An IRA is a great option for those that are self employed or if you work for small business that dosn’t offer a 401K plan. If by chance you do have a 401(k), you could save extra money and even diversify if you wish

Advantages Of A Roth IRA

  • Tax-free growth. The biggest benefit is the tax break. Since you invest in your Roth IRA with money that’s already been taxed, the growth isn’t taxed, and you won’t pay any taxes when you withdraw your money at retirement.
  • More investing options. With a Roth IRA, you don’t have a third-party administrator deciding which funds you can invest in, so you can choose any mutual fund you like. But be careful: Always seek good advice when choosing mutual funds, and make sure you fully understand how they work before you invest any money.
  • Set up apart from an employer. Unlike a workplace retirement plan, you can open a Roth IRA at any time as long as you deposit the minimum amount. The amount will vary based on who you open your account with.
  • No required minimum distributions (RMDs). With a Roth IRA, you won’t be penalized if you leave your money in your account after age 70 ½ as long as you hold the Roth IRA for at least five years. Like the 401(k), you’ll be penalized for taking money out of a Roth IRA before age 59 ½ unless you meet specific requirements.
  • The spousal IRA. If you’re married but only one of you earns money, you can still open an IRA for the non-working spouse. The spouse who earns money can invest in accounts for both spouses—up to the full amount! A 401(k), on the other hand, can only be opened by someone earning an income.

Disadvantages Of A Roth IRA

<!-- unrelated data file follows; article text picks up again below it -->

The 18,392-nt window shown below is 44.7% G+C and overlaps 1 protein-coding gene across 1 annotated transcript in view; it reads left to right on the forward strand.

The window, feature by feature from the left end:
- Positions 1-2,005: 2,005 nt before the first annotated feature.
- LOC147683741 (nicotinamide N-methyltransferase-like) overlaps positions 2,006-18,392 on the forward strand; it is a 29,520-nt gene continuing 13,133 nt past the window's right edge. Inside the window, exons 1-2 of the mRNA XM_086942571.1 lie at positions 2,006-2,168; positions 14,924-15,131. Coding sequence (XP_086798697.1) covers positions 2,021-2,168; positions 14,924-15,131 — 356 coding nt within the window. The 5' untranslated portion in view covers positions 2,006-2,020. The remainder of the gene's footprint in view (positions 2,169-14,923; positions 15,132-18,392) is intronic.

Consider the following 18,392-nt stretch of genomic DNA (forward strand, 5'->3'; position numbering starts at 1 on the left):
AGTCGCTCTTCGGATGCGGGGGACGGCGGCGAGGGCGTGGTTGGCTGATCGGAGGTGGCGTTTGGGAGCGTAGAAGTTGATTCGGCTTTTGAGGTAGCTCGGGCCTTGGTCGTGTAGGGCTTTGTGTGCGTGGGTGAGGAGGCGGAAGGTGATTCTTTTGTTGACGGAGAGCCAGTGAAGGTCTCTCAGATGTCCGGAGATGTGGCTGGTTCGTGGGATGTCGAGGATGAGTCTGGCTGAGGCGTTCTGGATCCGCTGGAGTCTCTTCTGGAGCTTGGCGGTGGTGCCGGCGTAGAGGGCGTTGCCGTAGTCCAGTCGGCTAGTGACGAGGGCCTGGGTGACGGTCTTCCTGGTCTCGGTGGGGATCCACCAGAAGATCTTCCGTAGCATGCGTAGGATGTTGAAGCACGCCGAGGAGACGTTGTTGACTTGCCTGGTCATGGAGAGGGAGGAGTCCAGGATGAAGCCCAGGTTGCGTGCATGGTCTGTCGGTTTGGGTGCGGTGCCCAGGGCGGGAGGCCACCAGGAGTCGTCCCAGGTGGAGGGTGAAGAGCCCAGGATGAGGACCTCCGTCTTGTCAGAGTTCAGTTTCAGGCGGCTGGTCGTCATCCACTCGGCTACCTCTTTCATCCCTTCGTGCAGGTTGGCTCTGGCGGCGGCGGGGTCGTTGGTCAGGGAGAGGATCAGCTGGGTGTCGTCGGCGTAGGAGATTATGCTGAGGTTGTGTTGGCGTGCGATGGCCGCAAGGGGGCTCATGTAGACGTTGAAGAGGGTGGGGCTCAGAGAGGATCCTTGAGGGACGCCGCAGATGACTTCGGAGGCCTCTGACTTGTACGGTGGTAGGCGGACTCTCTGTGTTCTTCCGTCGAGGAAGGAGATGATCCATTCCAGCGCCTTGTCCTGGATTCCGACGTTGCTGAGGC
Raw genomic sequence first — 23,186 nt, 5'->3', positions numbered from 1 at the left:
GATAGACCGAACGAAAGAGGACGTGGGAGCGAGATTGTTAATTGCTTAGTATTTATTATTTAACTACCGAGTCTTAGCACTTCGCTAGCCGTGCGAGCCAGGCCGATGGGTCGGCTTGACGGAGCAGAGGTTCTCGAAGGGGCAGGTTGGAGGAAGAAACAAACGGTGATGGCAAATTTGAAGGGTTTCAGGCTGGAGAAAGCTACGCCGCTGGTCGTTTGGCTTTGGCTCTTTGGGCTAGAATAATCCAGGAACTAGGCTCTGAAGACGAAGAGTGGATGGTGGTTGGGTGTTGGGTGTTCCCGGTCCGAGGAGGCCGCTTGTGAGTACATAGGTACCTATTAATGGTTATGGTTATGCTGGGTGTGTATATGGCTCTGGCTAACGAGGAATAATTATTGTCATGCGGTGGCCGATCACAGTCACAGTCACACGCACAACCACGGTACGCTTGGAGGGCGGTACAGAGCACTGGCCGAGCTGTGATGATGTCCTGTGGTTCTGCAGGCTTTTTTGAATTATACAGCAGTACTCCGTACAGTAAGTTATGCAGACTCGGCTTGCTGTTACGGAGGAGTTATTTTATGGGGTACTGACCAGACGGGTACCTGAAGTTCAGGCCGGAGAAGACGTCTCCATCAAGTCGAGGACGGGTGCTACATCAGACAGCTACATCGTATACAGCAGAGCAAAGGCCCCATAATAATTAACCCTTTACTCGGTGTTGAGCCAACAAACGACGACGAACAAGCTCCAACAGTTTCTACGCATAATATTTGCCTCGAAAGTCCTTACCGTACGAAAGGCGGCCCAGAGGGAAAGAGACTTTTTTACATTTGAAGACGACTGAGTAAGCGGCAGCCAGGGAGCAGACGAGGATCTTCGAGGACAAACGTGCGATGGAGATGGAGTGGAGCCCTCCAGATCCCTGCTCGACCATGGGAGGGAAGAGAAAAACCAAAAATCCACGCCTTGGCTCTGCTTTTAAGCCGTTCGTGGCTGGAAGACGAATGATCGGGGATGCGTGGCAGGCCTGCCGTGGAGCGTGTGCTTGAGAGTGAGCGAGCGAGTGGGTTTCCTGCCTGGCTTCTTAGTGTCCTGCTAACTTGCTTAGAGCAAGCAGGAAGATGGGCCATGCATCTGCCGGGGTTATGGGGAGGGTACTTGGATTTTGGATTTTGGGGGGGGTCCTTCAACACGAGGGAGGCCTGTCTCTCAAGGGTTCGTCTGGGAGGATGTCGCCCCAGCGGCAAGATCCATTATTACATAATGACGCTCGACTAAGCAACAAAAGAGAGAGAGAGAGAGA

• Contribution limit. You can only invest up to $6,000 in a Roth IRA each year or $7,000 if you’re age 50 or older.(2) That’s a lot less than the 401(k) contribution limit.
  • Income limits. If you’re single or the head of a household, your modified adjusted gross income (MAGI) has to be less than $122,000 to contribute the full amount to a Roth IRA. If you’re married and file your taxes jointly with your spouse, your MAGI must be less than $193,000. If your income is above these limits, the amount you can invest is reduced. And if you make $137,000 or more as a single individual or $203,000 or more as a married couple filing jointly, you’re not eligible for a Roth IRA.(3) However, the traditional IRA would still be an option.

Roth IRA Vs. 401(K): What Are The Major Differences?

The main difference is how the two accounts are taxed. With a 401(k), you invest pretax dollars, lowering your taxable income for that year. But with a Roth IRA, you invest after-tax dollars, which means your investments will grow tax free.

Lets not forget the traditional IRA

A traditional IRA allows you to direct pre-tax income toward investments that can grow tax free. The IRS assesses no gains  or dividend yields income taxes until you make a withdraw . Individual taxpayers can contribute 100% of any earned compensation up to a certain maximum dollar amount. Income thresholds may also apply. Contributions to a traditional IRA may be tax-deductible depending on the taxpayer’s income, tax-filing status, and other factors.

Retirement savers may open a traditional IRA through their broker (including online brokers or robo-advisors) or financial advisor.

Disadvantages to a traditional IRA

1. You’ll pay taxes in retirement

2.You may not get that up-front tax deduction

3.2. You’ll be subject to required minimum distributions

Advantages of a traditional IRA

1 Someone can always contribute to their traditional IRA

2 Wait to pay Lower taxes in retirement

3 You may not get a up front tax deduction